[NR] Well, I know you’ve pushed back on a couple of questions I have and let me join in the fun and push back for a second which is a lot of that sounds great. I used to manage a historic house museum and we tried to do a lot of those things. We moved to reproduction furniture. We got rid of all those boundaries and all that kind of stuff. But one of the big challenges whether it was the place I worked at or any of these places across the country, you mentioned it earlier, which is the funding model has changed and philanthropy has changed considerably. And even if you are doing things that are pretty exciting and engaging different audiences and talking about really big weighty issues and using the historic house museum as a place for those discussions to be had, there’s a lot of funders who are just, it’s like, “Ugh, we used to do that kind of stuff. We don’t touch those anymore. That’s is not what we do.” How do we get funders to step up? Does that take the same shift? I mean, it just seems some of these museums are trapped in the sense that they would like to do some of this stuff. But getting the attention of the big funders can still be very difficult.
[FV] I have to agree with you on one hand, and on the other hand, I’ve had more funders tell me we don’t fund preservation or heritage sites because it’s just a black hole. I think the funders have been burnt by heritage sites and as much as they want to fund a really good program, there’s not a real commitment from the heritage site side of that equation. And what they’ve learned is it may fund one or two special programs; but when you actually get there it doesn’t change the site itself. Or that you’re changing kind of environmental things like you were saying, reproduction furniture and taking down the chains. But your story is not compelling, your story is not changing it. There are times that I see funders re-engage in sites or where there’s a sincere and comprehensive reassessment of what they do and how they engage and what the narratives and the stories are. And I have had funders personally who have told me they no longer fund house museums sites. That after we started to do our innovative work – whether it was Latimore Now at the Lewis Latimore House or Shatter Cabinet, which was four sites of ours in New York City – that the funders started to come to us and ask for us to present to their board about the changes that we were doing. So I have to say that it may be that some sites are only making changes because they’re being forced into it and other sites may be making those changes because they sincerely want to affect people in a different way. And I do believe that funders can see the difference.
[NR] So what’s happening at Old Salem that people should be watching for? I think we’re all pretty excited – at least I was in a very nerdy history way – to see you land at Old Salem. What can we expect out of Old Salem? What have you been charged with by the board there? Do they want this radical transformation that you talk about?
[FV] When I was first approached I was – here I am an out, gay-partnered man living in New York City just publishing a book called The Anarchist’s Guide to Historic House Museums, and Old Salem rests in the middle of North Carolina, which is embroiled in the middle of the HB2 issue, the LGBTQ issue. And when they first contacted me, I kind of laughed at them. I said, “I’m the wrong person. You really don’t want me.” And we went back and forth. And I asked them to read the book and to read the blog and they kept coming back. And they said, “No, this is exactly what we want. We realize that what we have is valuable. But the only way that value will be seen and experienced is if we change our methodology, we change what we’re doing. And we want systemic deep change and we believe that you’re the person that can help us do that.” And so that’s why I came down here because they really want Old Salem to be a test site. Not to, as you say, kind of blow it apart and put it together. But really reassess how they can convey the information and then how that experience is formulated. So I started actually almost a year… it was December so its been about a year. And I have to tell you that even for me – and I like fast change – the change at Old Salem has been incredibly fast and incredibly supportive. There hasn’t been a single thing that I wanted to try or bring up that it hasn’t been just absorbed immediately and tried. So if you came down to Old Salem right now, you’d see that we have totally transformed the Single Brothers’ House as I was mentioning to you earlier. It’s a totally immersive experience, totally changed out what the environment is like. We’ve established a new program called Hidden Town where we are one year into comprehensively finding where all of the enslaved dwellings were throughout the entire town. We’ve already started to incorporate Hidden Town narratives and stories of the enslaved throughout all of the stops in Old Salem. We now have a universal access program for people who are impaired either cognitively or physically. And we are introducing new types of ways through all of the buildings – including MESDA – that people can start to engage our collections in just a really immediate tactical way. Those are just a few of the things that are going on now that I’m even surprised by the speed with which they have occurred. And we’re not even done with the first year, which is pretty cool.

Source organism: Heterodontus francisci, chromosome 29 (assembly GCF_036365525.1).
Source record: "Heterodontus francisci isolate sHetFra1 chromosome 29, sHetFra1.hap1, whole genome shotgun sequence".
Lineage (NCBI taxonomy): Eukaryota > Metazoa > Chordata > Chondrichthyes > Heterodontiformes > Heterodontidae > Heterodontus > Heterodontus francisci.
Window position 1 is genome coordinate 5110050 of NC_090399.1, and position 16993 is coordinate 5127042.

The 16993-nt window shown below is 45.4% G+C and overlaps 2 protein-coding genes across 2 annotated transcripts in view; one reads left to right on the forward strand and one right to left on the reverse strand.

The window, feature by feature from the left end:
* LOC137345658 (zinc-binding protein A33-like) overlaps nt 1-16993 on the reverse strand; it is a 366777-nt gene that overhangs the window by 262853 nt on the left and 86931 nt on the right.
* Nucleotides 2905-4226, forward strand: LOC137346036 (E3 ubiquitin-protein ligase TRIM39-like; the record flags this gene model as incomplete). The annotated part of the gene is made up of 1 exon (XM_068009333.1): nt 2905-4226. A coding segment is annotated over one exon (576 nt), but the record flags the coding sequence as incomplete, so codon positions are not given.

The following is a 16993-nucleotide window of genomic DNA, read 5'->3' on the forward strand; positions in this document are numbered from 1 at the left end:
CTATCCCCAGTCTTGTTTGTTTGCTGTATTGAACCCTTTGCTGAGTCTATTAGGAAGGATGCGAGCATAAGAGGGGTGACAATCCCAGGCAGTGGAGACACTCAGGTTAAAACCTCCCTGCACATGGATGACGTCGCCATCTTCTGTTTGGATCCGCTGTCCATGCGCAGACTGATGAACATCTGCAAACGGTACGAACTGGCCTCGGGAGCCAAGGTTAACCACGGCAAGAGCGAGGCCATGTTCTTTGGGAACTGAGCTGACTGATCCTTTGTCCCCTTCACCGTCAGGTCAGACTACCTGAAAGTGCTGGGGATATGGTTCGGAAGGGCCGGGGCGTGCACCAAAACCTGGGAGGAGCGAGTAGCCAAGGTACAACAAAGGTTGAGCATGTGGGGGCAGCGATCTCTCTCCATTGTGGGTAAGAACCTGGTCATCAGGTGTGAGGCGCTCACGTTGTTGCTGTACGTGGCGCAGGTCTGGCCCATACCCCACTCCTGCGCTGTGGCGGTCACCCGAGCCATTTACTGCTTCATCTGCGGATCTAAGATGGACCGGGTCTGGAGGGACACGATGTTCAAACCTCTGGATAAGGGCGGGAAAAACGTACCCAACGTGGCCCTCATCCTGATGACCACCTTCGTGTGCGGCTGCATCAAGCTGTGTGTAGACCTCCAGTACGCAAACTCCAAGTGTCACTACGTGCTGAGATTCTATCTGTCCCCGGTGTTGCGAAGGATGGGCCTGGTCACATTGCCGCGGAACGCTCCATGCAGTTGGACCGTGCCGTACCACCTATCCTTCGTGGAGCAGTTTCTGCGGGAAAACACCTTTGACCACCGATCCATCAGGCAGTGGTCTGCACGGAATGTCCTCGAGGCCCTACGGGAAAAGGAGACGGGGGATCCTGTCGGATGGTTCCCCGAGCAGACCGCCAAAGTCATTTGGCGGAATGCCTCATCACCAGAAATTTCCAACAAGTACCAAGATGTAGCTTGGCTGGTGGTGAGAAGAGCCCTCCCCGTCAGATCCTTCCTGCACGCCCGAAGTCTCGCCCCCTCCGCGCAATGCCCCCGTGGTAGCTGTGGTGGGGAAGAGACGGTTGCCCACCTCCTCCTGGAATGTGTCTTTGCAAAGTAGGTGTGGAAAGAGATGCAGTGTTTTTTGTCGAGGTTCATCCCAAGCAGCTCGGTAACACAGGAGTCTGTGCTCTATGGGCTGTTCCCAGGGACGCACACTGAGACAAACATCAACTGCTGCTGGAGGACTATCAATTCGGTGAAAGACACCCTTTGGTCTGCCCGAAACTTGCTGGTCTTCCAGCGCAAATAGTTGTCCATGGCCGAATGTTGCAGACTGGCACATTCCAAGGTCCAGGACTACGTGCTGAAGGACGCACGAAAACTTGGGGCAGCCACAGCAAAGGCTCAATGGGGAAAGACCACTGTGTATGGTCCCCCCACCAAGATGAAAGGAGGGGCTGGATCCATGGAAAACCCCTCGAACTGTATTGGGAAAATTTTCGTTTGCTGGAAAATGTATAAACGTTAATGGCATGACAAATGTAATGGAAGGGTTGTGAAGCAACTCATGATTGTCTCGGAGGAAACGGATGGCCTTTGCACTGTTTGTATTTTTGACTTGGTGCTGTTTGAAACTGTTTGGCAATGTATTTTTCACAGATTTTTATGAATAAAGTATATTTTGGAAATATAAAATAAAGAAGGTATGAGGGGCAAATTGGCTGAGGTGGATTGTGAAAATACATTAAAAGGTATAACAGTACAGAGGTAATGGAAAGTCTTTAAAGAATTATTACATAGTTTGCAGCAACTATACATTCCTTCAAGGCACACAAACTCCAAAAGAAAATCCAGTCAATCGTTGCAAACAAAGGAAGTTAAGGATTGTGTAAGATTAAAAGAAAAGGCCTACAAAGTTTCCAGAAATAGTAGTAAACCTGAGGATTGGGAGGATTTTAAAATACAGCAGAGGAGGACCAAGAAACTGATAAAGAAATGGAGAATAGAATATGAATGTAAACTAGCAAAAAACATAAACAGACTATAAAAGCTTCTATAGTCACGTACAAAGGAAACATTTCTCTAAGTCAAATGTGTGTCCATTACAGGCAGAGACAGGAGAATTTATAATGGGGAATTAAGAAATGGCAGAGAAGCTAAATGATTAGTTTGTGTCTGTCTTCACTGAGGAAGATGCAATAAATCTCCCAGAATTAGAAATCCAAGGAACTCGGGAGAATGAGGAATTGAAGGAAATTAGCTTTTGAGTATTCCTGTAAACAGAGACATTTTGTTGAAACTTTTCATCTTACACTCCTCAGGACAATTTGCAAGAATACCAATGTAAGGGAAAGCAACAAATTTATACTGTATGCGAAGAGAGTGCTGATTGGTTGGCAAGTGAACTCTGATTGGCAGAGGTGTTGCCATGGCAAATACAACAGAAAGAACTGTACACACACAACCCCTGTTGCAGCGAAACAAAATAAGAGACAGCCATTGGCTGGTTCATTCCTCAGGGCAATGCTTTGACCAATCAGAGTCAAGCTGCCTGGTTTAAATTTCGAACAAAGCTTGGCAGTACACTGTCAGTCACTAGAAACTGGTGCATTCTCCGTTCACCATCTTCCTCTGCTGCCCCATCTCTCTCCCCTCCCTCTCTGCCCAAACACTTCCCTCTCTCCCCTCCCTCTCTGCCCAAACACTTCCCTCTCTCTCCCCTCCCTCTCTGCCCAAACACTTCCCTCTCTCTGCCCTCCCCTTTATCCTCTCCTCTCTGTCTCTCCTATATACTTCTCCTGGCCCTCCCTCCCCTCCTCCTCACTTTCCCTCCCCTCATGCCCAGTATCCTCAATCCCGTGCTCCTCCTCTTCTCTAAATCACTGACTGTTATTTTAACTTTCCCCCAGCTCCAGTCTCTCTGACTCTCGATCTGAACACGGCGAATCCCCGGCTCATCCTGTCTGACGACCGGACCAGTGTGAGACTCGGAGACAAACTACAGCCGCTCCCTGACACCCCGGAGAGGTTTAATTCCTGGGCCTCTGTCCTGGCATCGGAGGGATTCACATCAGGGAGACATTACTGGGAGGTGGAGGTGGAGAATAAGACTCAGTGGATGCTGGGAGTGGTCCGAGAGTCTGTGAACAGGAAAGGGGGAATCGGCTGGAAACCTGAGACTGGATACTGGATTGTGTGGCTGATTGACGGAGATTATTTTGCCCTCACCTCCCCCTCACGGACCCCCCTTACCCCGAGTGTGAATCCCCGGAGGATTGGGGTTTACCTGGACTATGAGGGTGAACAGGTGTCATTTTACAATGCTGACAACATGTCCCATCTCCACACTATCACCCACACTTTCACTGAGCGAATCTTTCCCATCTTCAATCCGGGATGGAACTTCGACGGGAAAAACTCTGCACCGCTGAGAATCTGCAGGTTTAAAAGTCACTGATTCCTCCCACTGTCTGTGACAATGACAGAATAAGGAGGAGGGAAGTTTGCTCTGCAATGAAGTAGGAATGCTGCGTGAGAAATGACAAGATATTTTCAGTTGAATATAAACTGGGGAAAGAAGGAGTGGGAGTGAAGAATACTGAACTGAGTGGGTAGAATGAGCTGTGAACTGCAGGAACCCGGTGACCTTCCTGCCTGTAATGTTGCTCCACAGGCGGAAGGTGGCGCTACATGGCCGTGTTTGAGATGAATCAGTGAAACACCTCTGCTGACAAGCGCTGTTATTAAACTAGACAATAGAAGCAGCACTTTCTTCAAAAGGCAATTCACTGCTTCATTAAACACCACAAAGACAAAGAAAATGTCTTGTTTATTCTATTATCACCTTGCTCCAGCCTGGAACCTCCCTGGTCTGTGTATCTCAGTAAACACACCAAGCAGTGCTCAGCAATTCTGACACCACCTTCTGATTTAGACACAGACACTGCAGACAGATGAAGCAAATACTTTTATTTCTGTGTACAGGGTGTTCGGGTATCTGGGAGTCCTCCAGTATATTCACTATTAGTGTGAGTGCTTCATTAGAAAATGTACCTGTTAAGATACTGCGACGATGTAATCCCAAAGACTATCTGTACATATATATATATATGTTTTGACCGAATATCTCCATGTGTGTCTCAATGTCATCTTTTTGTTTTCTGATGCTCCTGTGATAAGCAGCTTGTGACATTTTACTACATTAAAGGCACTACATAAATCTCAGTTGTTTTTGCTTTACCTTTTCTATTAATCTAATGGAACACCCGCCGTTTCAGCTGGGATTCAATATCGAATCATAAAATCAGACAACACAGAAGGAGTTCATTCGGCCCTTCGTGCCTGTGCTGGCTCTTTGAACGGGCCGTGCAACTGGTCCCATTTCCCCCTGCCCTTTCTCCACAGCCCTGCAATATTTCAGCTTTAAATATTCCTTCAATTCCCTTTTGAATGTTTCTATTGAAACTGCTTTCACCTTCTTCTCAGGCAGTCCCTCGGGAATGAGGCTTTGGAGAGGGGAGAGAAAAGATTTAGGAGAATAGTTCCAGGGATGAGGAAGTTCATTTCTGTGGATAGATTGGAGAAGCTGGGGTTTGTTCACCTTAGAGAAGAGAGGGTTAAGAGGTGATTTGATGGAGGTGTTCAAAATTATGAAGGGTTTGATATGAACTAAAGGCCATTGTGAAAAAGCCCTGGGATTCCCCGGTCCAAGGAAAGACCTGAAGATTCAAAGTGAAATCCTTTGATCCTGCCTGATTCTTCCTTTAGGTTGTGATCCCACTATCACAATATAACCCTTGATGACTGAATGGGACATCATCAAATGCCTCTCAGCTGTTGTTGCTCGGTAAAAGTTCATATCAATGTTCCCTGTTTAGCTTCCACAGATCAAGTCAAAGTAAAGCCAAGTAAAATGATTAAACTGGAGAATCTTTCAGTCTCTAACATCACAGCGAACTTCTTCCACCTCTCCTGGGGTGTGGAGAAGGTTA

[NR] So there’s I guess what you’re saying is there’s a lot of reasons to come back and visit Old Salem. People who are listening to this, they should get on the road and get down there and see what you guys are working on.